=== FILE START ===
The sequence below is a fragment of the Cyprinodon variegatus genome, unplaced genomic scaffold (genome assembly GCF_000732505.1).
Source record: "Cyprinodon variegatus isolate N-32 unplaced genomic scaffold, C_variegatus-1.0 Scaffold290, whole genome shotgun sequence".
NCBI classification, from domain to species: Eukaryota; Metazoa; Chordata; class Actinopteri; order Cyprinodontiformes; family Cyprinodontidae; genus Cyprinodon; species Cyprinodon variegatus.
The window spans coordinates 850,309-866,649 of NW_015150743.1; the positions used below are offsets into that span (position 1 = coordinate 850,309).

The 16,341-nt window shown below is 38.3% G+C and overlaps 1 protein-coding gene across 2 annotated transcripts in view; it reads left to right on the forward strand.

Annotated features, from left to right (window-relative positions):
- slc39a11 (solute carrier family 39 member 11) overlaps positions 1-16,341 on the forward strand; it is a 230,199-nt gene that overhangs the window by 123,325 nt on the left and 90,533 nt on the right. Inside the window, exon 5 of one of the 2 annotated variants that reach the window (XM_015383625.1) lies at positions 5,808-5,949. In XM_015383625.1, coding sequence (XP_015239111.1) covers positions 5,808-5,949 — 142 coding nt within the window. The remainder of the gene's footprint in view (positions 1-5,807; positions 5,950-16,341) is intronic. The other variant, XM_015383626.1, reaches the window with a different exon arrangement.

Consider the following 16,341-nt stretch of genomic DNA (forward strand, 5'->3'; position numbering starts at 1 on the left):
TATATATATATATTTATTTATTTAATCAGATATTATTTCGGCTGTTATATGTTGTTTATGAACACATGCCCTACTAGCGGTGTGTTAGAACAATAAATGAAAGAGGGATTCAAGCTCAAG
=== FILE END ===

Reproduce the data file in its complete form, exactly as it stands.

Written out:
The sequence below is a fragment of the Cyprinodon variegatus genome, unplaced genomic scaffold (genome assembly GCF_000732505.1).
Source record: "Cyprinodon variegatus isolate N-32 unplaced genomic scaffold, C_variegatus-1.0 Scaffold290, whole genome shotgun sequence".
NCBI classification, from domain to species: Eukaryota; Metazoa; Chordata; class Actinopteri; order Cyprinodontiformes; family Cyprinodontidae; genus Cyprinodon; species Cyprinodon variegatus.
The window spans coordinates 850,309-866,649 of NW_015150743.1; the positions used below are offsets into that span (position 1 = coordinate 850,309).

The 16,341-nt window shown below is 38.3% G+C and overlaps 1 protein-coding gene across 2 annotated transcripts in view; it reads left to right on the forward strand.

Annotated features, from left to right (window-relative positions):
- slc39a11 (solute carrier family 39 member 11) overlaps positions 1-16,341 on the forward strand; it is a 230,199-nt gene that overhangs the window by 123,325 nt on the left and 90,533 nt on the right. Inside the window, exon 5 of one of the 2 annotated variants that reach the window (XM_015383625.1) lies at positions 5,808-5,949. In XM_015383625.1, coding sequence (XP_015239111.1) covers positions 5,808-5,949 — 142 coding nt within the window. The remainder of the gene's footprint in view (positions 1-5,807; positions 5,950-16,341) is intronic. The other variant, XM_015383626.1, reaches the window with a different exon arrangement.

Consider the following 16,341-nt stretch of genomic DNA (forward strand, 5'->3'; position numbering starts at 1 on the left):
TATATATATATATTTATTTATTTAATCAGATATTATTTCGGCTGTTATATGTTGTTTATGAACACATGCCCTACTAGCGGTGTGTTAGAACAATAAATGAAAGAGGGATTCAAGCTCAAG